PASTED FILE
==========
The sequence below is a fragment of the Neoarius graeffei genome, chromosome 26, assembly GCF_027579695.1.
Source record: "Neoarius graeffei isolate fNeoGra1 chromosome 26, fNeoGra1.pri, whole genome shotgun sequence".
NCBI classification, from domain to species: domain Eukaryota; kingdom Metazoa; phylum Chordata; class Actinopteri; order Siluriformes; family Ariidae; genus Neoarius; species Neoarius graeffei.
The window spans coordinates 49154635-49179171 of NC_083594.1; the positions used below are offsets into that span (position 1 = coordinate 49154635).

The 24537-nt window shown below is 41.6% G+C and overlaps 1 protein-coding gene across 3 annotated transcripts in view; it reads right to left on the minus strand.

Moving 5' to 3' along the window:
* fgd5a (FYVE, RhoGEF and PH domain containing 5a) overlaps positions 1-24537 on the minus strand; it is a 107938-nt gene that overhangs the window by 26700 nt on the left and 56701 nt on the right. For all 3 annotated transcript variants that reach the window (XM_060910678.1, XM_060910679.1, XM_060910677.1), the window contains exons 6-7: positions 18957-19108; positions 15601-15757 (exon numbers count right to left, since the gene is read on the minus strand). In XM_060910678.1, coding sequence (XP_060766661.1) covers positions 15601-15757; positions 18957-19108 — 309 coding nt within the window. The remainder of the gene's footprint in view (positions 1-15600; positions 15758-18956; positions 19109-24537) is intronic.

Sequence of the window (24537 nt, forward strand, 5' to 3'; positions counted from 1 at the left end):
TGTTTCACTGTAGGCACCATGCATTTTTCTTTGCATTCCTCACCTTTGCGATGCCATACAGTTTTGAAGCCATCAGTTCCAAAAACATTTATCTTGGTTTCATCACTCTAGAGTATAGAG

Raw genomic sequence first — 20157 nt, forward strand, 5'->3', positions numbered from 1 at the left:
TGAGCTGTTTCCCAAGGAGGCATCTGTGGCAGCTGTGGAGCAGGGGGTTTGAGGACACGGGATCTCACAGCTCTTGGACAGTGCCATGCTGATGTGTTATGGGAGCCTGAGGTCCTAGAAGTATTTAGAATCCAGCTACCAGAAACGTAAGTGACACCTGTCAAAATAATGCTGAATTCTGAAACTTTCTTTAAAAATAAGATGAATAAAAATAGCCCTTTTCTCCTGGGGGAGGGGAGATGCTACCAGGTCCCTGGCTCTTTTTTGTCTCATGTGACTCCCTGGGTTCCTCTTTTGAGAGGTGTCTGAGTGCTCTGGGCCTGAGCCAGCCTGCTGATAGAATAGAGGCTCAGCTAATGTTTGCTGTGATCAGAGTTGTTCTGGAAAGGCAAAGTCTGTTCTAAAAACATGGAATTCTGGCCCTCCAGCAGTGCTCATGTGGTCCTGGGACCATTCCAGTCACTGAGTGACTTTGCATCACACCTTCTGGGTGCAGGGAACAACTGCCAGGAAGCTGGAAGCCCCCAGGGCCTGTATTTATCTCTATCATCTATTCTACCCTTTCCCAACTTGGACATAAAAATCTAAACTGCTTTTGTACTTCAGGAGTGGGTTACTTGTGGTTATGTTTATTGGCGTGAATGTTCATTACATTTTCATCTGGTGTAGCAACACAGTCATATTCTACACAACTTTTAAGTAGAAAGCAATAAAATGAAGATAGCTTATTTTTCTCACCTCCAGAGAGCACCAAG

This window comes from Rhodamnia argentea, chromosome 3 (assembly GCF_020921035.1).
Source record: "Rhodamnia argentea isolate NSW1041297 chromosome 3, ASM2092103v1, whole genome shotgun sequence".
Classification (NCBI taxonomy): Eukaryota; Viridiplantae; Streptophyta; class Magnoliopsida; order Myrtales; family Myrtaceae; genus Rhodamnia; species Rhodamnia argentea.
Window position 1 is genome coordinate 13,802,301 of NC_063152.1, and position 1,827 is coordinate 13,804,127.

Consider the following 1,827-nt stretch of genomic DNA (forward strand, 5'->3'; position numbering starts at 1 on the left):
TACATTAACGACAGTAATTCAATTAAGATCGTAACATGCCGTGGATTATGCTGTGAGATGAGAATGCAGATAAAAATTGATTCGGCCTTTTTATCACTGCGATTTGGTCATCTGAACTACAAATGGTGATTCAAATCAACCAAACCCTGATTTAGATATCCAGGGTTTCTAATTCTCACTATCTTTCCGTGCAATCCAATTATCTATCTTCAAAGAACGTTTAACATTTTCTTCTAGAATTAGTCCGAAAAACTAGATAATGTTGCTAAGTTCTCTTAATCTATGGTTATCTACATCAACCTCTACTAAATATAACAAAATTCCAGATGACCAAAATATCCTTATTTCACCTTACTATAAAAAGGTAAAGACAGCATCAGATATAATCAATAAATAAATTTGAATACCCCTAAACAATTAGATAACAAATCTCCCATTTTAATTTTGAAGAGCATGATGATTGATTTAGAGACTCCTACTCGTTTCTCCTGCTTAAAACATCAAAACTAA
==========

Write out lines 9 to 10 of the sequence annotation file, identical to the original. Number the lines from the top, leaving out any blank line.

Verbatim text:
TGTTTCACTGTAGGCACCATGCATTTTTCTTTGCATTCCTCACCTTTGCGATGCCATACAGTTTTGAAGCCATCAGTTCCAAAAACATTTATCTTGGTTTCATCACTCTAGAGTATAGAG

Raw genomic sequence first — 20157 nt, forward strand, 5'->3', positions numbered from 1 at the left: